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Whose rights are more important? CTU Social Justice Scam

Whose rights are more important?

That is the issue when you have inexperienced negotiators driven by ideology. Zealots who focus on politics make miscalculations and agreements that disenfranchise groups.

Look at all the protections Chicago Teachers Union members have lost over 12 years of with social justice leadership: seniority does not count for anything, job protection, pension security, all different salaries bands, schools that have particular classifications.

Did the fired black teachers get their jobs back?

Did the hundreds of redefined teachers get their jobs back?

Did the central office CTU teachers get their jobs back?

Did early childhood teachers get their jobs back?

Did the coaches get their jobs back?

What did we win for our communities and students?

Start asking these questions and ask for quantifiable answers, not platitudes or threats that you are right-wing or a dissent.

The problem we are facing now is the polarization and politicization of our union have destroyed our solidarity as individual workers who respect each other's rights. Social justice leadership sacrificed those rights for the greater good, whose only goal is political power rather than Union Solidarity.

Why are we so frustrated by a fellow union person's actions? It is not because of what they are doing.

It is because of what a social justice leadership negotiated. We have been conditioned to blame our fellow workers rather than the people sending out emails to vilify fellow union workers.

It is all a deflection from the incompetence and corruption of the current CTU Leadership.

The true meaning of social justice is everyone is equal, and when correcting the wrongs of the past, we don't take rights from any other group.

For sure, we don't scapegoat our people for the mistakes of immatirity, neopotism, and patronage.



Comments:

March 3, 2022 at 7:27 PM

By: JWhitfi894@aol.com

WOMEN'S HISTORY

Throughout Women's History Month, we celebrate the contributions of women. While it's important to celebrate women's history during the other 11 months, too, during March we can remember the sacrifices made by women, for women to help make the world, and our country, a more inclusive place.

Women's History Month was officially created by Congress in 1987 — but its roots go much deeper, starting with suffragists fighting for women to get the vote in the early 20th century.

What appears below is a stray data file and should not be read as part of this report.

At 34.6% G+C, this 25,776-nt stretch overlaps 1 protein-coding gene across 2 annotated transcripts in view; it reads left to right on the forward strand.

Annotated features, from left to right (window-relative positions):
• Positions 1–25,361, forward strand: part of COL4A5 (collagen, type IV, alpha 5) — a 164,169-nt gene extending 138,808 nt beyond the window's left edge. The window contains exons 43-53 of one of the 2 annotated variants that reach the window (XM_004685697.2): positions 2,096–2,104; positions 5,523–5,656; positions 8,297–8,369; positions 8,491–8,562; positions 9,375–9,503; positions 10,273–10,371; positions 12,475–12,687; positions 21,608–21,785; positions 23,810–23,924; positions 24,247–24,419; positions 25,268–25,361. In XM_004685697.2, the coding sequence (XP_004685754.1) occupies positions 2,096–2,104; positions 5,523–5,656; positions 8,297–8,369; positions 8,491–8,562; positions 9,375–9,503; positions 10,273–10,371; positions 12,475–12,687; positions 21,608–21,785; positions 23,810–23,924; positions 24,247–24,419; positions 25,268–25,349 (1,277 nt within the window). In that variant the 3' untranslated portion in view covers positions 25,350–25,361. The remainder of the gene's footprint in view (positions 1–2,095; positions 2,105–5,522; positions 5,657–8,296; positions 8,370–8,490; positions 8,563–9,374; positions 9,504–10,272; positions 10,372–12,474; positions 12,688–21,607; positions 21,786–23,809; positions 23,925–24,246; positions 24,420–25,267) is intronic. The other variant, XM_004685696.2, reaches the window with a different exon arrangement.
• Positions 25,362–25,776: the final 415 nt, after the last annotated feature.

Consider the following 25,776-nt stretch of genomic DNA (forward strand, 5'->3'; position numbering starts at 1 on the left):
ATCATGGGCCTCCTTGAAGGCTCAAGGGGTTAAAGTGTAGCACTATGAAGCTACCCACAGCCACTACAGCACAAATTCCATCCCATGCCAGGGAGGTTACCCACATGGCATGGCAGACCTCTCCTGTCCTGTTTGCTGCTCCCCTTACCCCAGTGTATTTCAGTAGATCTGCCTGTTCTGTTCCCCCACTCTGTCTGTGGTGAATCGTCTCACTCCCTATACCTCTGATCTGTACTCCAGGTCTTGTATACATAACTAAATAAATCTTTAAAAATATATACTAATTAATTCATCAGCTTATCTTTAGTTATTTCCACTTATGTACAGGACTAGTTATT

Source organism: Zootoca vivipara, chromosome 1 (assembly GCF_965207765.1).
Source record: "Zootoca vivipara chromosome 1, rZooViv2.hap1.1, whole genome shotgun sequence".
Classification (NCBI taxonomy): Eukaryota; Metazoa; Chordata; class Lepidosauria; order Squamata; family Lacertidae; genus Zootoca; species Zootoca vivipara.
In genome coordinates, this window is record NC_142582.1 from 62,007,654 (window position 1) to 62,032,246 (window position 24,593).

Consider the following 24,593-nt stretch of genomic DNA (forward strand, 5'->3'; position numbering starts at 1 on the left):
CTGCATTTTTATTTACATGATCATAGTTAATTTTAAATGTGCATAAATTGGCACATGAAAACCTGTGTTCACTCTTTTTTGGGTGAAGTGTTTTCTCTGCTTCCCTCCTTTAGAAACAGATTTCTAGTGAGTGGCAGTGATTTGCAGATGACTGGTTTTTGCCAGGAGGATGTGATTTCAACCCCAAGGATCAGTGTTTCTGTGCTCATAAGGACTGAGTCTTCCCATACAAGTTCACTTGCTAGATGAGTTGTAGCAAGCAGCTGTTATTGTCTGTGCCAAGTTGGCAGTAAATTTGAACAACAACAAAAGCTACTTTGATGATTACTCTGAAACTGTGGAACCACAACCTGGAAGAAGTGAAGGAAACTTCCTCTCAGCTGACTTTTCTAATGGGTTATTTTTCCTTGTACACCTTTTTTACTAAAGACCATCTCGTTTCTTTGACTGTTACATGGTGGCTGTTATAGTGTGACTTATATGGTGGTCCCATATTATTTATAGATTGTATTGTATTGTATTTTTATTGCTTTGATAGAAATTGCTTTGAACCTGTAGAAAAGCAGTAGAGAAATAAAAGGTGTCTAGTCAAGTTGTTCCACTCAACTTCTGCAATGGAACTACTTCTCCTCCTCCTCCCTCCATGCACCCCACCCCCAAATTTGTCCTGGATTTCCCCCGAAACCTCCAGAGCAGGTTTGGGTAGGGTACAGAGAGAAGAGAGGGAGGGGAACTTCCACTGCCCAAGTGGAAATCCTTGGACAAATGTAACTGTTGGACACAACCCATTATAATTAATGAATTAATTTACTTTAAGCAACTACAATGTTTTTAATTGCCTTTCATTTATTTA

Here is why Women's History Month is in March and other facts you might not know about the month-long celebration.

When is Women's History Month?

Women’s History Month is celebrated in March. It started as National Woman's Day, a Feb. 28 meeting of socialists and suffragists in Manhattan in 1909.

In March 1910, German activist Clara Zetkin suggested that International Women's Day be recognized as an international holiday at the International Conference of Working Women in Copenhagen — and all 17 countries in attendance at the conference agreed.

How did it become a month-long celebration?

The holiday wasn't widely celebrated in America until the United Nations recognized it in 1975. Later that decade in California, in order to persuade schools to comply with recently passed Title IX laws, a task force in California created Women's History Week. And, in March 1980, President Jimmy Carter declared that March 8 was officially the start of National Women’s History Week.

By 1987, Congress declared the entire month of March Women’s History Month.

Important Dates During Women's History Month

Although Women's History Month celebrations take place all throughout March, there are some dates that are significant.

International Women's Day still takes place on March 8.

On March 13, 1913, the Women’s Suffrage Parade in Washington, D.C., took place, where more than 8,000 women gathered to demand a constitutional amendment guaranteeing their right to vote.

On March 22, 1972, the Equal Rights Amendment was passed in the Senate.

Why do we celebrate Women's History Month?

Women’s History Month is a time to reflect on the courage of women in past generations and to celebrate how their efforts and bravery afforded women the opportunities and freedoms they have today.

It also is a great time to celebrate women who make a difference in your life: perhaps a mom, grandmother, sister, teacher, boss or mentor. Without the efforts of women from generations before us, who knows if these influential women in our lives would have had the opportunity to succeed?

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